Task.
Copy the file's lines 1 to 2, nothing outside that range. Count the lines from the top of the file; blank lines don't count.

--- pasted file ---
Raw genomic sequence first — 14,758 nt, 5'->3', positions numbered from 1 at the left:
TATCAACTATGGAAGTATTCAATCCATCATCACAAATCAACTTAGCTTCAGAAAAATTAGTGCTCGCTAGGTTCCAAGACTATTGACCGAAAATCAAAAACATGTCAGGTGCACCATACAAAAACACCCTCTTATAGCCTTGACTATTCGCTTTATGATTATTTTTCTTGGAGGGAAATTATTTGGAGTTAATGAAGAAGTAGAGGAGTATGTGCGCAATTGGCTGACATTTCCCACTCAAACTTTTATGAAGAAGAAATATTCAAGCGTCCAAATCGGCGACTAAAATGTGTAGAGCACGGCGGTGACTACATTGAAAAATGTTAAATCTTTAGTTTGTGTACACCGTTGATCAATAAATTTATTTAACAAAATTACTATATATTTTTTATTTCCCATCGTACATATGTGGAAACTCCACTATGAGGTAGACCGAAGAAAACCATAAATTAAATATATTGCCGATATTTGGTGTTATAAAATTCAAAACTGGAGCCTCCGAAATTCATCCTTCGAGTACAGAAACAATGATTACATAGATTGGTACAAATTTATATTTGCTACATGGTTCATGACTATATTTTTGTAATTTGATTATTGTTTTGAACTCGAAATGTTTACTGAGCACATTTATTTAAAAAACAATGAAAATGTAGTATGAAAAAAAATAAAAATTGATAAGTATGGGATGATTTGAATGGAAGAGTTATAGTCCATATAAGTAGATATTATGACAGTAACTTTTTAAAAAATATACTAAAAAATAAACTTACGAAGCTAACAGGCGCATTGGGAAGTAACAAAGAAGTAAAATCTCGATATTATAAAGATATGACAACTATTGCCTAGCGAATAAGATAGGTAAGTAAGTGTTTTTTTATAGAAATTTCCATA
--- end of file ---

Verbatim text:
Raw genomic sequence first — 14,758 nt, 5'->3', positions numbered from 1 at the left:
TATCAACTATGGAAGTATTCAATCCATCATCACAAATCAACTTAGCTTCAGAAAAATTAGTGCTCGCTAGGTTCCAAGACTATTGACCGAAAATCAAAAACATGTCAGGTGCACCATACAAAAACACCCTCTTATAGCCTTGACTATTCGCTTTATGATTATTTTTCTTGGAGGGAAATTATTTGGAGTTAATGAAGAAGTAGAGGAGTATGTGCGCAATTGGCTGACATTTCCCACTCAAACTTTTATGAAGAAGAAATATTCAAGCGTCCAAATCGGCGACTAAAATGTGTAGAGCACGGCGGTGACTACATTGAAAAATGTTAAATCTTTAGTTTGTGTACACCGTTGATCAATAAATTTATTTAACAAAATTACTATATATTTTTTATTTCCCATCGTACATATGTGGAAACTCCACTATGAGGTAGACCGAAGAAAACCATAAATTAAATATATTGCCGATATTTGGTGTTATAAAATTCAAAACTGGAGCCTCCGAAATTCATCCTTCGAGTACAGAAACAATGATTACATAGATTGGTACAAATTTATATTTGCTACATGGTTCATGACTATATTTTTGTAATTTGATTATTGTTTTGAACTCGAAATGTTTACTGAGCACATTTATTTAAAAAACAATGAAAATGTAGTATGAAAAAAAATAAAAATTGATAAGTATGGGATGATTTGAATGGAAGAGTTATAGTCCATATAAGTAGATATTATGACAGTAACTTTTTAAAAAATATACTAAAAAATAAACTTACGAAGCTAACAGGCGCATTGGGAAGTAACAAAGAAGTAAAATCTCGATATTATAAAGATATGACAACTATTGCCTAGCGAATAAGATAGGTAAGTAAGTGTTTTTTTATAGAAATTTCCATA